Created attachment 345935 [details] testcase According to http://www.w3.org/html/wg/html5/#contenteditable if an element has contentEditable=false then it should not be editable, even if the rest of the document has designMode='on'. This testcase proves that Firefox, Safari and Opera fail to disable the editing in such situation.
The designMode isn't same as contenteditable="true" on root element. designMode property of the *document* makes all contents editable. You can think that desingMode emulates HTML editor, contenteditable attribute makes a part of static document editable. # I think that the spec should explain more.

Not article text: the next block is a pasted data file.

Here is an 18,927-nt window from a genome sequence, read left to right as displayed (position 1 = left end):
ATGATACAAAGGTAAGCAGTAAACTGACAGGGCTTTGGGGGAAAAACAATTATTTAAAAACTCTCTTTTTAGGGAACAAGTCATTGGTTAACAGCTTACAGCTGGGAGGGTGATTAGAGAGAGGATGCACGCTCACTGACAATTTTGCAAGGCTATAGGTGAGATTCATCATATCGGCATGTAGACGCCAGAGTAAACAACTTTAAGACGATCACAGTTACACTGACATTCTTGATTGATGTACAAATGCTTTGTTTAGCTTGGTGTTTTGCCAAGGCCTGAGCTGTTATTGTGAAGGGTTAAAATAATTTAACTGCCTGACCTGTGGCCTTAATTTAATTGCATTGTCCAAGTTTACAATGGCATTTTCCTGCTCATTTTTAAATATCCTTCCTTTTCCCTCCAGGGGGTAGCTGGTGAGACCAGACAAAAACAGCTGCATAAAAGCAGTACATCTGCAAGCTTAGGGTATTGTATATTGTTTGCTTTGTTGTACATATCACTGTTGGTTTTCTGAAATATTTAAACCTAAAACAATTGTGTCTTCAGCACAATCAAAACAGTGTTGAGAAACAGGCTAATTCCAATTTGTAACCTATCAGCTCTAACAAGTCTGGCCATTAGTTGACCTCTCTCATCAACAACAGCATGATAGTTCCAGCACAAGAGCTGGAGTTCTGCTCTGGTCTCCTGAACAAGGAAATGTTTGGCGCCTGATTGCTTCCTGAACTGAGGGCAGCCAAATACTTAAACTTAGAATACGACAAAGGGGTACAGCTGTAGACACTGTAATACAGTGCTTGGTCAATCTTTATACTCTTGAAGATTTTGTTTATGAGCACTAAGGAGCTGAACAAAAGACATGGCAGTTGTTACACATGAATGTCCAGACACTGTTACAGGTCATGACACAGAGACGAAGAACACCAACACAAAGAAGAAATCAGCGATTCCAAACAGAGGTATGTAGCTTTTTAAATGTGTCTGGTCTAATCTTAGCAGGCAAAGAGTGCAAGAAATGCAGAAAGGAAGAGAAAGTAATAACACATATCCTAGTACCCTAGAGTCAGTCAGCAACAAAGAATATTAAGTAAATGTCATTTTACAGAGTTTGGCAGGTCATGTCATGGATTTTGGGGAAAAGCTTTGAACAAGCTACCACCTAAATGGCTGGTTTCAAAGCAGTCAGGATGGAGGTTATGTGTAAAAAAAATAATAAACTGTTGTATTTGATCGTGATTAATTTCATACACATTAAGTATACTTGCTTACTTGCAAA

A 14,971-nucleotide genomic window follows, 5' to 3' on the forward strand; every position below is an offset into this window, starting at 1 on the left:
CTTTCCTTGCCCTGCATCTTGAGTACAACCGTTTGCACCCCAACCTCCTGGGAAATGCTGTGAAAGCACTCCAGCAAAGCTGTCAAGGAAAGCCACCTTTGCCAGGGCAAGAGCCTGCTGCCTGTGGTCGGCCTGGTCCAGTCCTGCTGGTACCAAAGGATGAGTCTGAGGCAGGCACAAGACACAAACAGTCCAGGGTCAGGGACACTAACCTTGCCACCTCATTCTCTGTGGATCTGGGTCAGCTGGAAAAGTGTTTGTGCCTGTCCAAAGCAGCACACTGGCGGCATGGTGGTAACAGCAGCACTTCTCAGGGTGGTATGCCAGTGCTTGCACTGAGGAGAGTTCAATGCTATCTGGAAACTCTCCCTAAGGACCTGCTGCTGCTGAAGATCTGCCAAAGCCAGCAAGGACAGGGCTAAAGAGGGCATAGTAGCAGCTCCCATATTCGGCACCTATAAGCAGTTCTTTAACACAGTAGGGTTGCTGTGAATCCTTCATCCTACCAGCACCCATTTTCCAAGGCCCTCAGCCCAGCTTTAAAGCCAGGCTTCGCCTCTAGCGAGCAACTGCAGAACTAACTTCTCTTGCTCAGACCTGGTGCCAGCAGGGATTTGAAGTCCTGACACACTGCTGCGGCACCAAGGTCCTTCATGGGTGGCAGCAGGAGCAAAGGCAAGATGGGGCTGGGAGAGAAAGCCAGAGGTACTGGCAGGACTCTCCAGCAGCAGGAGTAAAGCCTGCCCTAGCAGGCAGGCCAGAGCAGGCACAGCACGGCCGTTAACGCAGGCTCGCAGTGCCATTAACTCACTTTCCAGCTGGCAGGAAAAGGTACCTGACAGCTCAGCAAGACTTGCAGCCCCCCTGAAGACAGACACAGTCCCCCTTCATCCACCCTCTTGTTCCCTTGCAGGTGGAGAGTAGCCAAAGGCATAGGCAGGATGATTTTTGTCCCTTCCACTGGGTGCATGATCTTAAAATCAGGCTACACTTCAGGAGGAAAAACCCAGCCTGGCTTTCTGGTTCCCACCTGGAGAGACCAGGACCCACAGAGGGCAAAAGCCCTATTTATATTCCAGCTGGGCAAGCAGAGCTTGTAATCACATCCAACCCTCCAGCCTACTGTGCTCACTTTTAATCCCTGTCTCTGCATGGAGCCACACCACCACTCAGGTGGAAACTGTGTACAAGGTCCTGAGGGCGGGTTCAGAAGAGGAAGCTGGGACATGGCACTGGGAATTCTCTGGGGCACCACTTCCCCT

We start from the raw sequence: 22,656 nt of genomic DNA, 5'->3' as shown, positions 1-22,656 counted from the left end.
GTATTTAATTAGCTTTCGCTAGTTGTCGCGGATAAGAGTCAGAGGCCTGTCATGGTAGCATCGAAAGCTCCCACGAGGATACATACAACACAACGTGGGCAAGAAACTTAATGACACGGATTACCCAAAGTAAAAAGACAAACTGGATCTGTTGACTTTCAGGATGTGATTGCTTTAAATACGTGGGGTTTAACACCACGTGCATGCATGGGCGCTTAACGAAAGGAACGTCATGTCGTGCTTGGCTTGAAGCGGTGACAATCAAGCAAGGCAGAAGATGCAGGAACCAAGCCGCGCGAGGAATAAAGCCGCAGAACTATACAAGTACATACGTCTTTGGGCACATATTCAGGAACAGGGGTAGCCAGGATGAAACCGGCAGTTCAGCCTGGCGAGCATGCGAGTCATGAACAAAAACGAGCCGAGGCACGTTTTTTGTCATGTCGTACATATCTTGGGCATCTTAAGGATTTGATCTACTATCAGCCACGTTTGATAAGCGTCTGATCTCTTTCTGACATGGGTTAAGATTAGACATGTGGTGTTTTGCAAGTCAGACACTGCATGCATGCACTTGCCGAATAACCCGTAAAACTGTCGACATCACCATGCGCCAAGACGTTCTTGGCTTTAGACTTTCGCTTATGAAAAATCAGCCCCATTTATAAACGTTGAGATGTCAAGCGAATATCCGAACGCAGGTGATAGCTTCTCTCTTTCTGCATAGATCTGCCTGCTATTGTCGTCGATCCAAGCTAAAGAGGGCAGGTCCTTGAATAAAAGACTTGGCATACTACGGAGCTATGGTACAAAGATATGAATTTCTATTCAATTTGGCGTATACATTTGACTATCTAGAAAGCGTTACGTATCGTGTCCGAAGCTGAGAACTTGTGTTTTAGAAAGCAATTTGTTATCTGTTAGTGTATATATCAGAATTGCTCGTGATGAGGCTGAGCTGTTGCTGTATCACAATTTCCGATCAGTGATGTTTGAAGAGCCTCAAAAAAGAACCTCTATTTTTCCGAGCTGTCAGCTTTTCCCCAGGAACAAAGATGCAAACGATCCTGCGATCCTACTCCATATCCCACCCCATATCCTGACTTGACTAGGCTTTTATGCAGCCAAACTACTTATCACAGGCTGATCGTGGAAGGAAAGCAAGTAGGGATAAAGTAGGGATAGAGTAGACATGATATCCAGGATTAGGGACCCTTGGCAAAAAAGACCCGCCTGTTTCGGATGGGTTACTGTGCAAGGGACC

The steps detailed in the spec states that given that condition the element shouldn't be editable, and it explains how to handle both contentEditable and designMode. It clearly states that if an element is marked as contentEditable=false then the user shouldn't be able to edit it, no matter if the surrounding content is made editable due to setting in a higher node contentEditable = true or designMode = true in the document. Without this feature it's not possible to create non-editable blocks in a document with designMode, so in the end it means that it isn't useful to use designMode at all because people sometimes want the ability to mark some sentence/word/html as block that it's a single entity that can't be edited in the normal way, and the solution for those situations is to use contentEditable=false. Until the spec is changed to remove this sentence this is a bug. "or if it and its ancestors all have their contenteditable attribute set to the inherit state but the Document has designMode enabled, then the UA must treat the element as editable (as described below)."